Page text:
The series of journeys, both real and literary, that are the subject of Holloway—a book part-written by Robert Macfarlane and illustrated by Stanley Donwood—began eight years ago, in the spring of 2005, when Macfarlane’s friend, Roger Deakin, rang him up to “relate a mystery and propose an adventure.”
Deakin, who lived in a moated Elizabethan manor-house in the Suffolk countryside until he died from cancer, aged 63 in 2006, was an environmentalist and writer, best-known for a wonderful book called Waterlog, in which he described his attempt to swim across Britain. He told Macfarlane that he had received a package in the post containing a handwritten letter, a “marked-up section” of a map of the county of Dorset, in southern England, and a few photocopied pages from Rogue Male, Geoffrey Household’s 1939 thriller, which Macfarlane describes as “one of the classics of the ‘hunted man genre’—a novel to rank with John Buchan’s The Thirty-Nine Steps, and Robert Louis Stevenson’s Kidnapped.”
Household’s novel is narrated by an unnamed character who enters a European country “that resembles Germany,” as Macfarlane puts it in a new introduction to Rogue Male, and stalks an unnamed dictator “who resembles Hitler.” He is captured, tortured, and thrown off a cliff, but survives and escapes to England, where he takes refuge, in Dorset, in a sunken lane known as a holloway—a “route that centuries of foot-fall, hoof-hit, wheel-roll & rain-run have harrowed into the land.” Holloways are a feature of southern England, where the stone is soft. Most were originally drove roads, paths to market, or pilgrim paths. Some date back to the early Iron Age, and some lie fifteen or twenty feet beneath the surrounding fields—“more ravines than road.”
The map Deakin had been sent purported to identify the location of the holloway where Household’s hero hid. Deakin and Macfarlane set out to find it, and six years later, after Deakin’s death, Macfarlane went to look for it again. This time, he was accompanied by another writer, Dan Richards, and the artist Stanley Donwood, who is best known for producing Radiohead’s artwork. In one sense, neither expedition succeeded: “Roger and I couldn’t find it—the holloway we found wasn’t the one we had imagined, and when I took Dan and Stanley to the same place, I saw a slight sag in their shoulders when they realised it wasn’t the one they had dreamed of, either,” Macfarlane said, when I met him in a café in central London last month. “But that’s the point: it’s an unfindable place. There is a quite a tradition of Household spotting in Dorset, and the recurrent feature of these pursuits is failure. It lives by not being found.”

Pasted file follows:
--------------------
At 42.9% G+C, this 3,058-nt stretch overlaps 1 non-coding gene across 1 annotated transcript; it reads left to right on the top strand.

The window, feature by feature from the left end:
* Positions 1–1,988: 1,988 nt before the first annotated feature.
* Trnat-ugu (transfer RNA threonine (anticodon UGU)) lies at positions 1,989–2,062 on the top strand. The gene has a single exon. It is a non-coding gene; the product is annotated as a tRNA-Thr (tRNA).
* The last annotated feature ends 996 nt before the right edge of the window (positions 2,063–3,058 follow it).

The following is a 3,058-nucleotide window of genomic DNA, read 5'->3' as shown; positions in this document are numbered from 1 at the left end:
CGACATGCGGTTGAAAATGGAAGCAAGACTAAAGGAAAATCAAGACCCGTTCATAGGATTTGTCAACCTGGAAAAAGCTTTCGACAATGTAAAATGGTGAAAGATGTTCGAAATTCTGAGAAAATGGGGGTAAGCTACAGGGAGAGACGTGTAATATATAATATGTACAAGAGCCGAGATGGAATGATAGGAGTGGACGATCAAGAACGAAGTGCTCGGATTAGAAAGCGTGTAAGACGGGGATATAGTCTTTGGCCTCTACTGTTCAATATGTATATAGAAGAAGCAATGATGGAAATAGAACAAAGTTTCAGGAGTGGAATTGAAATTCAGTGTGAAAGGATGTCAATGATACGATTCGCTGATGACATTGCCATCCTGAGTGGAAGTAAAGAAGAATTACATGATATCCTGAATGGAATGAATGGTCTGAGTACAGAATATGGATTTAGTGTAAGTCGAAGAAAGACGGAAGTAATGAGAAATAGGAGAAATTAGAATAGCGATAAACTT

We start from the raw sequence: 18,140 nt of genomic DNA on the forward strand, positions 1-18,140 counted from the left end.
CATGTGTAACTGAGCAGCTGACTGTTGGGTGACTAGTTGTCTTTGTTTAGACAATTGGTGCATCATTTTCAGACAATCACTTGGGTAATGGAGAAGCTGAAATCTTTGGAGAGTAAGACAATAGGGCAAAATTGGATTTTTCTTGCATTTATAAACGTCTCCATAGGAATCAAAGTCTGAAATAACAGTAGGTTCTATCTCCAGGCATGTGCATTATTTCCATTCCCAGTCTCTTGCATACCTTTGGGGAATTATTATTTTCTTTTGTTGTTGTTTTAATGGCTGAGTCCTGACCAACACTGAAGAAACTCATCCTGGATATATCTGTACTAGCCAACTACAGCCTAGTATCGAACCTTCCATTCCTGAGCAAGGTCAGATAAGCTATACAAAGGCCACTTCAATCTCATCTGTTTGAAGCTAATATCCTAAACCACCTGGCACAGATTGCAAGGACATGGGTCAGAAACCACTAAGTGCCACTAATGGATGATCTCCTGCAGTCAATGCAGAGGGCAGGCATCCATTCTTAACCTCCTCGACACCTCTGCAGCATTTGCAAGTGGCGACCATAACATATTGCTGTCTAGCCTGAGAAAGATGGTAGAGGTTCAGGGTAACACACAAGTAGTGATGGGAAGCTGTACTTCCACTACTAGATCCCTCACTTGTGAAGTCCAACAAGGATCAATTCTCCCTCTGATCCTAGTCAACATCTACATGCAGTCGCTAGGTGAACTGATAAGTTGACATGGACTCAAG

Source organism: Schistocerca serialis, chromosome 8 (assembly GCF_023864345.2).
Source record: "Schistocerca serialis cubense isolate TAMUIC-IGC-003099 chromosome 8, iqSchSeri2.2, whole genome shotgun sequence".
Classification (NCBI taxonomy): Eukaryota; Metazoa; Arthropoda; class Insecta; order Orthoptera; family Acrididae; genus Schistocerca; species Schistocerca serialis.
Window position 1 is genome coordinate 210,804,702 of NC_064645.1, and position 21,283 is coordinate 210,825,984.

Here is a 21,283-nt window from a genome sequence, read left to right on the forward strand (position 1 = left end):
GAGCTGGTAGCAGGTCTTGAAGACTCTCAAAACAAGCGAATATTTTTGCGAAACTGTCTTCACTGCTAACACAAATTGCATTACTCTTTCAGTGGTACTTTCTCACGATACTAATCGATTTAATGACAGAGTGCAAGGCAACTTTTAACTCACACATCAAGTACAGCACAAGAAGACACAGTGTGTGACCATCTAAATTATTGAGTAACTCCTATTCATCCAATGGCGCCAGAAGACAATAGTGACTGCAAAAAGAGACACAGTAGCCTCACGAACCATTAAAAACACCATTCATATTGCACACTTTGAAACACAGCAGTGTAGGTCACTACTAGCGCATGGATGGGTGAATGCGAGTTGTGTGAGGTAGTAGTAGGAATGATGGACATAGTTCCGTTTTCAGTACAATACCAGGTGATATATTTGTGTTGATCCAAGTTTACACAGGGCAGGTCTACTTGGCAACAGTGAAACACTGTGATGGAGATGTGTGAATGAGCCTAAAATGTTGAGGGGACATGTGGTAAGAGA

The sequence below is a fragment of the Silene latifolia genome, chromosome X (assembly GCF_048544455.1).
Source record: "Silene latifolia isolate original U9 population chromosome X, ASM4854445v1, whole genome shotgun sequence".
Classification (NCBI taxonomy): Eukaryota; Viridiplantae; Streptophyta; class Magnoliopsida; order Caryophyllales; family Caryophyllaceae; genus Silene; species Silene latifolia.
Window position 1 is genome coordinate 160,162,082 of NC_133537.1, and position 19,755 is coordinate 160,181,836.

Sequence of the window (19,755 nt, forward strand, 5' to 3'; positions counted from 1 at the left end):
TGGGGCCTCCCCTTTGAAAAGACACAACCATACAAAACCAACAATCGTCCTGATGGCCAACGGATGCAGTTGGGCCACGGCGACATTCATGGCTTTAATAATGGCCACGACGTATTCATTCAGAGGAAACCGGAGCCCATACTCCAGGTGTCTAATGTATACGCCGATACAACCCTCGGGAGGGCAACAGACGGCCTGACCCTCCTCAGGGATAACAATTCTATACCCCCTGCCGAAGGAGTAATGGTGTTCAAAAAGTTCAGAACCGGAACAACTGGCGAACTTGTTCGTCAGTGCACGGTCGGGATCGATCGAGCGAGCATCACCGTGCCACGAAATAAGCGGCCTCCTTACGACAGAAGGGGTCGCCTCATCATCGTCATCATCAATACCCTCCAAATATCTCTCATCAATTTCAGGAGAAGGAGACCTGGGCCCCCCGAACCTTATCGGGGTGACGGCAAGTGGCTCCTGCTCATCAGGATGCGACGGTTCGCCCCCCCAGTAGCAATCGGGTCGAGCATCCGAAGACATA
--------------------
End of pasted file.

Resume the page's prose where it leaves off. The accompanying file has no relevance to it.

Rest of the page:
It’s an extremely specific landform, but it also floats free of geography, and becomes a powerful metaphor: it’s a tunnel, a portal to the underworld, a rabbit burrow, a rifle barrel.
Holloway is a slim book, but its 36 lavishly illustrated pages contain a great deal: it recounts the expeditions to locate the holloway, celebrates Deakin’s life, and explores the enduringly mysterious nature of the ancient paths. The three contributors (Macfarlane wrote the first half of the book, Richards the second, and Donwood illustrated it) set up an imprint to publish the first edition. The Quive Smith Press was named after the secret agent who pursues Household’s hero to his Dorset hide-out, and it was custom-made, in more than one way: Donwood and the printer Richard Lawrence built a brand-new press by melting down a block of lead and casting type. They produced 277 hand-printed copies, because Pilsdon Pen, the Iron Age hill-fort in Dorset, where the book was begun, is 277 metres above sea level: 27 “ultra-limited-edition copies,” which included a signed Donwood print, were sold for £277, and the rest for £27.70. “Something happened around that,” Macfarlane says. “All the copies disappeared, almost before we made them.” Faber and Faber’s mass market has proved equally popular: it reprinted three times before publication and has become a surprise bestseller.
Macfarlane believes that the “extreme mobility of the metaphor” is the reason for the book’s success: “It’s an extremely specific landform, but it also floats free of geography, and becomes a powerful metaphor: it’s a tunnel, a portal to the underworld, a rabbit burrow, a rifle barrel. It isn’t about one place.” People keep writing to him and sending him photographs of their own Holloways—paths that have particular meaning for them: “Some are just canalside paths. Some are very old. Some are American, some are French.”
Yet the Dorset holloway is of particular significance to Macfarlane: it was the “generative space” of his most recent book, The Old Ways, in which he explored ancient tracks on sea and land, and the starting-point for the one is writing now. It wasn’t until he began work on Underland, which is about the unseen world beneath our feet, that he realised the “portal” or entry point was the pin-point of bright white light at the end of the holloway as Donwood has drawn it on the cover of the book. Going underground marks a logical progression for Macfarlane: having started on the peaks with his first book, Mountains of the Mind, he came down to sea-level in The Wild Places, and explored the traces we leave on the terrain in The Old Ways. Now, he intends to go beneath the surface. “After that, I will have run out of earth, so I will have to shut up,” he says. His many admirers will hope he does nothing of the sort.